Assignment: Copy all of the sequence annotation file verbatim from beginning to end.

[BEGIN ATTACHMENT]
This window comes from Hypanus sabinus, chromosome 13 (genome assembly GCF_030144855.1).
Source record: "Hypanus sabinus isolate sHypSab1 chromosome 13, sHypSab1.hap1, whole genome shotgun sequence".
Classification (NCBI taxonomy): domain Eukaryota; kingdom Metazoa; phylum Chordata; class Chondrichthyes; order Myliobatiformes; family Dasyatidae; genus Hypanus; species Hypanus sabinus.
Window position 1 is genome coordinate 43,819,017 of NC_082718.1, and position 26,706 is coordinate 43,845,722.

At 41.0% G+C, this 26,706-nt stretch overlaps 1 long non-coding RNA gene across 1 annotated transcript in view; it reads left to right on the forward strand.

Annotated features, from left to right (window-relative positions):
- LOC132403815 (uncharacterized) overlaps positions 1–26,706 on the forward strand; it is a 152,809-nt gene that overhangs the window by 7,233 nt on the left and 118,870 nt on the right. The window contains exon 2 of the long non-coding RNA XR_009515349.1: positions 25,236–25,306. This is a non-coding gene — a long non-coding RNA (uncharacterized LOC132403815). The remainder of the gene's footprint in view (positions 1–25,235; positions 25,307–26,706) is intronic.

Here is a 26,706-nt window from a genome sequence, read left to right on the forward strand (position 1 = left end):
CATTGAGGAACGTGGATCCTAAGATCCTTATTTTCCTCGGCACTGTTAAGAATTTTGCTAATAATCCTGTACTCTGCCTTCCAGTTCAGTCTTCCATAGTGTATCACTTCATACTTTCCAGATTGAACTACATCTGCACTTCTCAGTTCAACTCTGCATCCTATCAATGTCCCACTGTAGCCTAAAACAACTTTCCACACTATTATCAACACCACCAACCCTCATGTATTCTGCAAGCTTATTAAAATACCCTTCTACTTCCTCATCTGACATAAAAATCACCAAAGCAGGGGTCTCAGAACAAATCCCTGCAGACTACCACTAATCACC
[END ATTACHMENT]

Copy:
This window comes from Hypanus sabinus, chromosome 13 (genome assembly GCF_030144855.1).
Source record: "Hypanus sabinus isolate sHypSab1 chromosome 13, sHypSab1.hap1, whole genome shotgun sequence".
Classification (NCBI taxonomy): domain Eukaryota; kingdom Metazoa; phylum Chordata; class Chondrichthyes; order Myliobatiformes; family Dasyatidae; genus Hypanus; species Hypanus sabinus.
Window position 1 is genome coordinate 43,819,017 of NC_082718.1, and position 26,706 is coordinate 43,845,722.

At 41.0% G+C, this 26,706-nt stretch overlaps 1 long non-coding RNA gene across 1 annotated transcript in view; it reads left to right on the forward strand.

Annotated features, from left to right (window-relative positions):
- LOC132403815 (uncharacterized) overlaps positions 1–26,706 on the forward strand; it is a 152,809-nt gene that overhangs the window by 7,233 nt on the left and 118,870 nt on the right. The window contains exon 2 of the long non-coding RNA XR_009515349.1: positions 25,236–25,306. This is a non-coding gene — a long non-coding RNA (uncharacterized LOC132403815). The remainder of the gene's footprint in view (positions 1–25,235; positions 25,307–26,706) is intronic.

Here is a 26,706-nt window from a genome sequence, read left to right on the forward strand (position 1 = left end):
CATTGAGGAACGTGGATCCTAAGATCCTTATTTTCCTCGGCACTGTTAAGAATTTTGCTAATAATCCTGTACTCTGCCTTCCAGTTCAGTCTTCCATAGTGTATCACTTCATACTTTCCAGATTGAACTACATCTGCACTTCTCAGTTCAACTCTGCATCCTATCAATGTCCCACTGTAGCCTAAAACAACTTTCCACACTATTATCAACACCACCAACCCTCATGTATTCTGCAAGCTTATTAAAATACCCTTCTACTTCCTCATCTGACATAAAAATCACCAAAGCAGGGGTCTCAGAACAAATCCCTGCAGACTACCACTAATCACC